When Heads of State Visit Your Hotel

By David Lund Hospitality & Leadership Expert, The Hotel Financial Coach | June 25, 2017

When heads of state come to visit your hotel they usually make a bit of a show. The Russians are no exception, they even bring their own warship, the KGB and a wad of cash!

I had the pleasure of witnessing the Russian President Dmitriy Medvedev arrival in San Francisco in June of 2010. He flew in the presidential plane, meanwhile his missile cruiser Varyag sailed into San Francisco Bay to accompany his visit. Heads of state often have a ship accompany them on their state visits.

The first and previous last time a Russian warship entered San Francisco Bay it was almost 150 years earlier during the American Civil War. The Russians sent two warships to America during the civil war to show the Union their support at a time when the English and France were thought to be supports of the Southern Confederacy.

The Russian Presidents team took over two whole floors of the main building of the hotel. Almost 100 rooms in total for his staff and hangers on. Upon his arrival, the President was greeted in the lobby of the hotel by former secretary of state, George Schultz and the then current California Governor, Arnold Schwarzenegger. The Russian President arrived with a rather long line of military and support staff including a couple of beautiful younger ladies. It was quite a show and I was quite surprised that it all took place in the very public lobby. Usually, these meet and greets are behind closed doors. The typical modus operandi is the head of state arrives at the hotel and he or she is usually greeted by the General Manager and then quickly escorted to their private reception where the politicians and public figures greet them. The show that day was very public and there was no press, just unassuming hotel guests that were now witnessed to the international meet and greet.

The Russians stayed 3 nights and racked up a pretty good bill, just north of $600,000. Most of the bill was for food and beverage with some incredibly lavish items. When groups come to your hotel they quite often ask for credit. In the hotel business, this is a common practice that is one of the hallmarks of our industry. Direct billing, we like to call it and we still do this and it's a direct result of our business being so old and competitive. All hotels would love to stop granting credit but we can't because we would lose a competitive feature. In order to ascertain your group or companies credit worthiness, we use certain credit reporting agencies and also our own sister hotels credit history. Having a group like this in-house can be high risk as it is political in nature and anything can happen. Having no deposit, no credit references and no credit card on file would normally be a potential disaster waiting to happen. When its government, especially a government with the label power of the Russian President you just hold your breath.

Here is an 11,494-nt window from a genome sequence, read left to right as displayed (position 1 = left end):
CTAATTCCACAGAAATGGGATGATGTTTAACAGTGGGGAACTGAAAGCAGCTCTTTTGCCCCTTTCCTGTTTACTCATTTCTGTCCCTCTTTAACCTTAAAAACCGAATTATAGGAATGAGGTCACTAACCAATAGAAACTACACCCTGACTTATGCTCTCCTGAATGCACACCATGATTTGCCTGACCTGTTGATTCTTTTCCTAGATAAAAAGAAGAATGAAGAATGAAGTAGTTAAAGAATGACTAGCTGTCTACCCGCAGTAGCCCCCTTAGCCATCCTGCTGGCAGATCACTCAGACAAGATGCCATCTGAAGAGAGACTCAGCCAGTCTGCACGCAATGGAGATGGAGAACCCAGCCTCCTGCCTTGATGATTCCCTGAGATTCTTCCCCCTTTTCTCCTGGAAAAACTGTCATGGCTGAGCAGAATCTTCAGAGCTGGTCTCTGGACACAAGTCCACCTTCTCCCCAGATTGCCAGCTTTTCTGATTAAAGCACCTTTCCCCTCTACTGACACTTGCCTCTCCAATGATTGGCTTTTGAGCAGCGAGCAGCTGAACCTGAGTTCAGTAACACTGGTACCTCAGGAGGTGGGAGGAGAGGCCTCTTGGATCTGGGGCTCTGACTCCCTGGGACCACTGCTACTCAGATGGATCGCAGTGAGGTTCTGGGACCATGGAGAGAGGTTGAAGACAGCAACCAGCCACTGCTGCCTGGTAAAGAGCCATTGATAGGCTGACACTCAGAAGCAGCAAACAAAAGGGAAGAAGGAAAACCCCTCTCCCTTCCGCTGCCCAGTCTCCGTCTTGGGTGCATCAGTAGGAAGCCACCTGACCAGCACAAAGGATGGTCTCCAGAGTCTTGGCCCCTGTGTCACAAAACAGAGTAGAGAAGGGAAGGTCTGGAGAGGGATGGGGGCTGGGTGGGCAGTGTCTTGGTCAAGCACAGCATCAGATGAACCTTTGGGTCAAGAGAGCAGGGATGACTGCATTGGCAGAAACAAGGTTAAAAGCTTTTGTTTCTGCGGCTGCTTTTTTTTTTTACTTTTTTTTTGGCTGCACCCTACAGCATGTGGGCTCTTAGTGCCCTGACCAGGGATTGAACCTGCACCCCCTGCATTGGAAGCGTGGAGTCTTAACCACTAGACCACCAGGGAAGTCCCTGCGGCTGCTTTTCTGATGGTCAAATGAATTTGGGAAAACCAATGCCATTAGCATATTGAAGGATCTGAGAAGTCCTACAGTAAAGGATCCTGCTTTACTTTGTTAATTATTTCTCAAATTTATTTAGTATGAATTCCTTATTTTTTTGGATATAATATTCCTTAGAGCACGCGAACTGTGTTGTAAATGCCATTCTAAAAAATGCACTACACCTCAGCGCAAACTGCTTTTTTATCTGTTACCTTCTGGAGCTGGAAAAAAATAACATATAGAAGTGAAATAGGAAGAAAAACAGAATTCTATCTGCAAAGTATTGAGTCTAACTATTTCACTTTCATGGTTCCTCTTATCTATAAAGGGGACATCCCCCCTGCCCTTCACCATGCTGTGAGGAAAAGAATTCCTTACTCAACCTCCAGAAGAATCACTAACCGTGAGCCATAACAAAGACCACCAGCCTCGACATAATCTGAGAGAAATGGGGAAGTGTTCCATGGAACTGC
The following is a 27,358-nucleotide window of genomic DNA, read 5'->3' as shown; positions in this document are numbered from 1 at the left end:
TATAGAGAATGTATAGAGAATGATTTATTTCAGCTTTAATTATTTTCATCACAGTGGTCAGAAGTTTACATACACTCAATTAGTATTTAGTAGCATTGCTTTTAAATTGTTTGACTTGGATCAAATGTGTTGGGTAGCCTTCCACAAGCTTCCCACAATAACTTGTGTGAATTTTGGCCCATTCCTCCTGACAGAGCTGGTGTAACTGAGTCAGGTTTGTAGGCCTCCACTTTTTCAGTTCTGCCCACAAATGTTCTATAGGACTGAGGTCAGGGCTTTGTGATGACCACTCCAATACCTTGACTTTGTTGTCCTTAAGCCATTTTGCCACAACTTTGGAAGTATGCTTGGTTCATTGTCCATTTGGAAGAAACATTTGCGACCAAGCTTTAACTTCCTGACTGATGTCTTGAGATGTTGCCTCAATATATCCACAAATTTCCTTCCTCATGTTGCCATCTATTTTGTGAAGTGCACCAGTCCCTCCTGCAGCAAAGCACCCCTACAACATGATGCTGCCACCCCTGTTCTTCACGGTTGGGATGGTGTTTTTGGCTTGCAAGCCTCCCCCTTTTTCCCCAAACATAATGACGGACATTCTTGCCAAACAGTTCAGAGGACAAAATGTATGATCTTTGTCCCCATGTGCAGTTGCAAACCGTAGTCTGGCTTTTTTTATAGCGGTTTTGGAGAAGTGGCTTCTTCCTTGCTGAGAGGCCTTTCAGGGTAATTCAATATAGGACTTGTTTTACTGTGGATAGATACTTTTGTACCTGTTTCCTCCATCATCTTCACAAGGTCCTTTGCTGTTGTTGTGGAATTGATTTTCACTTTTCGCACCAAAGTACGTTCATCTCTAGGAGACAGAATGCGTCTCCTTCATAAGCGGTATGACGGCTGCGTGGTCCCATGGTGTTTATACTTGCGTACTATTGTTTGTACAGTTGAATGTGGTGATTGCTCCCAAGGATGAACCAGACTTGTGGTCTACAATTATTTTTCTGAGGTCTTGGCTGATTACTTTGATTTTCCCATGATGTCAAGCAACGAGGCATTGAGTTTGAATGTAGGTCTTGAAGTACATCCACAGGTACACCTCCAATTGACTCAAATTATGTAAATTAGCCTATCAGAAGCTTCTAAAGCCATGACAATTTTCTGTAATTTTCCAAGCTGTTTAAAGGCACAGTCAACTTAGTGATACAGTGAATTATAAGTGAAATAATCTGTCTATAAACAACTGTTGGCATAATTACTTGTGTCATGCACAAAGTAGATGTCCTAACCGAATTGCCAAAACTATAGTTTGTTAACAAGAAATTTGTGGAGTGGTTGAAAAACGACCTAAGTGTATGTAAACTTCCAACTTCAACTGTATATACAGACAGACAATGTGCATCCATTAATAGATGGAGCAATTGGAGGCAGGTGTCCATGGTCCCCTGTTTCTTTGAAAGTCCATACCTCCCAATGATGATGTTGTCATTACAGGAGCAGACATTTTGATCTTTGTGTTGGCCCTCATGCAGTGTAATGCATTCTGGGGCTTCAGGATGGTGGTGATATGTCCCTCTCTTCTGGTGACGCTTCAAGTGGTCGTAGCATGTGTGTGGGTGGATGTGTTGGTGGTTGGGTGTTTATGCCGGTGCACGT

Word came after day 2 that the account would be paid upon departure, in cash. This is incredibly unusual for an account of this size. In my entire 30+ plus year career I only had one other group pay their group account in cash at it was $250,000. The Russians had requested a simple receipt for their payment in the form of a hotel folio with the total amount indicated and an embossed stamp that said, PAID. We actually had such a one-handed stamp that looked like a pair of pliers with what would appear to be two large coins on each end. they were not interested in the reams of paper that would normally accompany the master account. All they wanted was this one piece of embossed paper!

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Coming up in March 2019...

Human Resources: An Era of Transition

Traditionally, the human resource department administers five key areas within a hotel operation - compliance, compensation and benefits, organizational dynamics, selection and retention, and training and development. However, HR professionals are also presently involved in culture-building activities, as well as implementing new employee on-boarding practices and engagement initiatives. As a result, HR professionals have been elevated to senior leadership status, creating value and profit within their organization. Still, they continue to face some intractable issues, including a shrinking talent pool and the need to recruit top-notch employees who are empowered to provide outstanding customer service. In order to attract top-tier talent, one option is to take advantage of recruitment opportunities offered through colleges and universities, especially if they have a hospitality major. This pool of prospective employees is likely to be better educated and more enthusiastic than walk-in hires. Also, once hired, there could be additional training and development opportunities that stem from an association with a college or university. Continuing education courses, business conferences, seminars and online instruction - all can be a valuable source of employee development opportunities. In addition to meeting recruitment demands in the present, HR professionals must also be forward-thinking, anticipating the skills that will be needed in the future to meet guest expectations. One such skill that is becoming increasingly valued is “resilience”, the ability to “go with the flow” and not become overwhelmed by the disruptive influences  of change and reinvention. In an era of transition—new technologies, expanding markets, consolidation of brands and businesses, and modifications in people's values and lifestyles - the capacity to remain flexible, nimble and resilient is a valuable skill to possess. The March Hotel Business Review will examine some of the strategies that HR professionals are employing to ensure that their hotel operations continue to thrive.